Northwestern (14-5, 3-4 Big Ten)

Heading into the year, all the talk around Evanston was this could finally be the season the Wildcats broke their history-long NCAA Tournament drought. The pieces were certainly in place. They returned their star player in Kevin Coble, the Wildcats' leading scorer and rebounder, three-year starting point guard Michael "Juice" Thompson and rising sophomore John Shurna. They also had a number of keys reserves back and were bringing in highly-touted freshman Drew Crawford.

And then one afternoon in early November all those hopes seemed to disappear. Coble fractured his left foot in practice, requiring season-ending surgery. Just like that, many assumed Northwestern's season was over before it even started.

The Wildcats had different ideas, though. Northwestern defied the odds and won 10 of their 11 non-conference games. Those victories included Iowa State, N.C. State, Notre Dame and Stanford, and it was the first time since the 1930-31 season that Northwestern was 10-1.

Since then, the Wildcats have hit a few bumps in the Big Ten. They have gone 3-5 in the conference with their losses being to Illinois, Minnesota and Ohio State on the road and Michigan State and Wisconsin at Welsh-Ryan Arena. None of their defeats are NCAA Tournament killers, but the two home ones could hurt. They have a quality win over Purdue which should help.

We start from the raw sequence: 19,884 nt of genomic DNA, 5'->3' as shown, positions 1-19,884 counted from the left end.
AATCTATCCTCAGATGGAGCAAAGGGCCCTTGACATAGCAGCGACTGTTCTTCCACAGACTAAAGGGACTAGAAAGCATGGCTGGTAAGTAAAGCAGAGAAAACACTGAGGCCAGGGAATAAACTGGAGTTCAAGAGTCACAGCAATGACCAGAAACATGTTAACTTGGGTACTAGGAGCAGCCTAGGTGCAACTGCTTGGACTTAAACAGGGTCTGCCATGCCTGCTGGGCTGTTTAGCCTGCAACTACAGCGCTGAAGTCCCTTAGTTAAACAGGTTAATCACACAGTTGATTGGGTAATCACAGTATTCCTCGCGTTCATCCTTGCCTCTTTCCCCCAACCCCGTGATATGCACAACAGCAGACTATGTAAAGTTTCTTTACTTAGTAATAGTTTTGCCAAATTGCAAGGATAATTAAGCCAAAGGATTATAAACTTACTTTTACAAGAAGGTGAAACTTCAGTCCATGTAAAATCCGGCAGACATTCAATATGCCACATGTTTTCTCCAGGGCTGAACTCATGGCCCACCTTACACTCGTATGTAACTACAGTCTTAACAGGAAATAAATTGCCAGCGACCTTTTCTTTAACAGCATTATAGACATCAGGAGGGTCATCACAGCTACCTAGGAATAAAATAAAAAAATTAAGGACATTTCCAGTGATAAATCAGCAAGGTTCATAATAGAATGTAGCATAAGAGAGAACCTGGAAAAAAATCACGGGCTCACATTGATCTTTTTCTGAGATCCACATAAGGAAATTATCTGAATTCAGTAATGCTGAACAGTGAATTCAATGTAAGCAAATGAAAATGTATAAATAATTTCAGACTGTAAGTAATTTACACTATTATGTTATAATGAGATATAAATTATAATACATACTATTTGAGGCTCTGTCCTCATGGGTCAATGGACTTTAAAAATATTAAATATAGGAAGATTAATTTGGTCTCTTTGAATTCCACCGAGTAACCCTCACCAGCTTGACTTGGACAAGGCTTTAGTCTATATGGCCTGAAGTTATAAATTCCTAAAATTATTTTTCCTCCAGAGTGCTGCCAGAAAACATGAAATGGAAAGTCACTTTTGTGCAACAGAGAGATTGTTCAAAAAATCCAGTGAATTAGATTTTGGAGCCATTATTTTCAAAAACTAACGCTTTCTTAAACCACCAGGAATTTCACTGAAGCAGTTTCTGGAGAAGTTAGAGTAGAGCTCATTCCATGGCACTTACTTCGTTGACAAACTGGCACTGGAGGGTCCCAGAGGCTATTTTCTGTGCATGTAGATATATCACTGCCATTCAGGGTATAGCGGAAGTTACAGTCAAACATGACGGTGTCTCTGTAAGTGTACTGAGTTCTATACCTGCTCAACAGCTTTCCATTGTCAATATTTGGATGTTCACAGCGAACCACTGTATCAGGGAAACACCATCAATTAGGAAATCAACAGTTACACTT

Postseason hopes: Northwestern still faces an uphill battle to punch that NCAA ticket. It likely needs seven more Big Ten wins to get there. The one upside is the Wildcats do face an easier road during the second half of their conference schedule.

They host Indiana, Iowa, Michigan, Minnesota and Penn State, and they travel to Indiana, Iowa, Penn State and Wisconsin. The Big Ten Tournament could be a key, too. Last season, Penn State won 10 Big Ten games, but a poor showing at the conference tournament kept it out of the NCAAs.

Southern Illinois (12-7, 4-5 Missouri Valley)

Ever since coach Rich Herrin led Southern Illinois to the NCAA Tournament during the 1992-93 season, expectations have been placed at a different level in Carbondale.

Herrin added two more NCAA Tournament berths to the program before handing it over to Bruce Weber. In his stay, Weber led the Salukis to two NCAA Tournaments, including a Sweet 16 run in 2003. Matt Painter spent one season as head coach at SIU and also reached the NCAA Tournament. Finally, Chris Lowery, the current coach, took over in 2004 and immediately led the Salukis to three NCAA Tournaments, including another Sweet 16 in 2007.

Lately, the Salukis have stopped meeting those expectations. In the past three seasons, Southern Illinois has gone 43-40 overall and 23-22 in the Missouri Valley. This likely will be the third consecutive season that it doesn't reach the NCAA Tournament. In comparison, Lowery's teams went 78-26 and 42-12 with three NCAA Tournament berths in his first three seasons.